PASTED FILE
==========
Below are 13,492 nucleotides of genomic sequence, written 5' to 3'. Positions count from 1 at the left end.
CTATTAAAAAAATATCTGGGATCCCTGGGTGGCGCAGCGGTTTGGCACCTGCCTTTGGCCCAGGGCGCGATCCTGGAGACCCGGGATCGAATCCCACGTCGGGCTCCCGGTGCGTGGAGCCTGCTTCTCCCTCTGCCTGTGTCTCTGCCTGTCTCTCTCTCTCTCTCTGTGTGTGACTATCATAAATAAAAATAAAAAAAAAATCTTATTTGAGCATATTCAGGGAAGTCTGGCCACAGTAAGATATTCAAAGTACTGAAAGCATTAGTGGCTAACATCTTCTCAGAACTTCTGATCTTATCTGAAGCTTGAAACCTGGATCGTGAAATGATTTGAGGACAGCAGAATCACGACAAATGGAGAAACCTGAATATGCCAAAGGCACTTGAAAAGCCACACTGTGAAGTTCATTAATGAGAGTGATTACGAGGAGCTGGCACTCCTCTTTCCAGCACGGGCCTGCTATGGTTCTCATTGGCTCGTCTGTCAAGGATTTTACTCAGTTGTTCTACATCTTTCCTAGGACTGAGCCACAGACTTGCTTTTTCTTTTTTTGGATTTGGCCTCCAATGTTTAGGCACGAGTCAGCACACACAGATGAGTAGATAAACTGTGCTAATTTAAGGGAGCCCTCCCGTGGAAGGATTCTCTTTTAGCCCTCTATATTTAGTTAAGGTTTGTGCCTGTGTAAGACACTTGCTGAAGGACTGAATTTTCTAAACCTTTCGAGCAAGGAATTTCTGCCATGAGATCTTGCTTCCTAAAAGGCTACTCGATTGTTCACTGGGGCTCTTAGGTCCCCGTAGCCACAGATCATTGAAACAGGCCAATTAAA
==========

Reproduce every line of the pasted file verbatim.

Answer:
Below are 13,492 nucleotides of genomic sequence, written 5' to 3'. Positions count from 1 at the left end.
CTATTAAAAAAATATCTGGGATCCCTGGGTGGCGCAGCGGTTTGGCACCTGCCTTTGGCCCAGGGCGCGATCCTGGAGACCCGGGATCGAATCCCACGTCGGGCTCCCGGTGCGTGGAGCCTGCTTCTCCCTCTGCCTGTGTCTCTGCCTGTCTCTCTCTCTCTCTCTGTGTGTGACTATCATAAATAAAAATAAAAAAAAAATCTTATTTGAGCATATTCAGGGAAGTCTGGCCACAGTAAGATATTCAAAGTACTGAAAGCATTAGTGGCTAACATCTTCTCAGAACTTCTGATCTTATCTGAAGCTTGAAACCTGGATCGTGAAATGATTTGAGGACAGCAGAATCACGACAAATGGAGAAACCTGAATATGCCAAAGGCACTTGAAAAGCCACACTGTGAAGTTCATTAATGAGAGTGATTACGAGGAGCTGGCACTCCTCTTTCCAGCACGGGCCTGCTATGGTTCTCATTGGCTCGTCTGTCAAGGATTTTACTCAGTTGTTCTACATCTTTCCTAGGACTGAGCCACAGACTTGCTTTTTCTTTTTTTGGATTTGGCCTCCAATGTTTAGGCACGAGTCAGCACACACAGATGAGTAGATAAACTGTGCTAATTTAAGGGAGCCCTCCCGTGGAAGGATTCTCTTTTAGCCCTCTATATTTAGTTAAGGTTTGTGCCTGTGTAAGACACTTGCTGAAGGACTGAATTTTCTAAACCTTTCGAGCAAGGAATTTCTGCCATGAGATCTTGCTTCCTAAAAGGCTACTCGATTGTTCACTGGGGCTCTTAGGTCCCCGTAGCCACAGATCATTGAAACAGGCCAATTAAA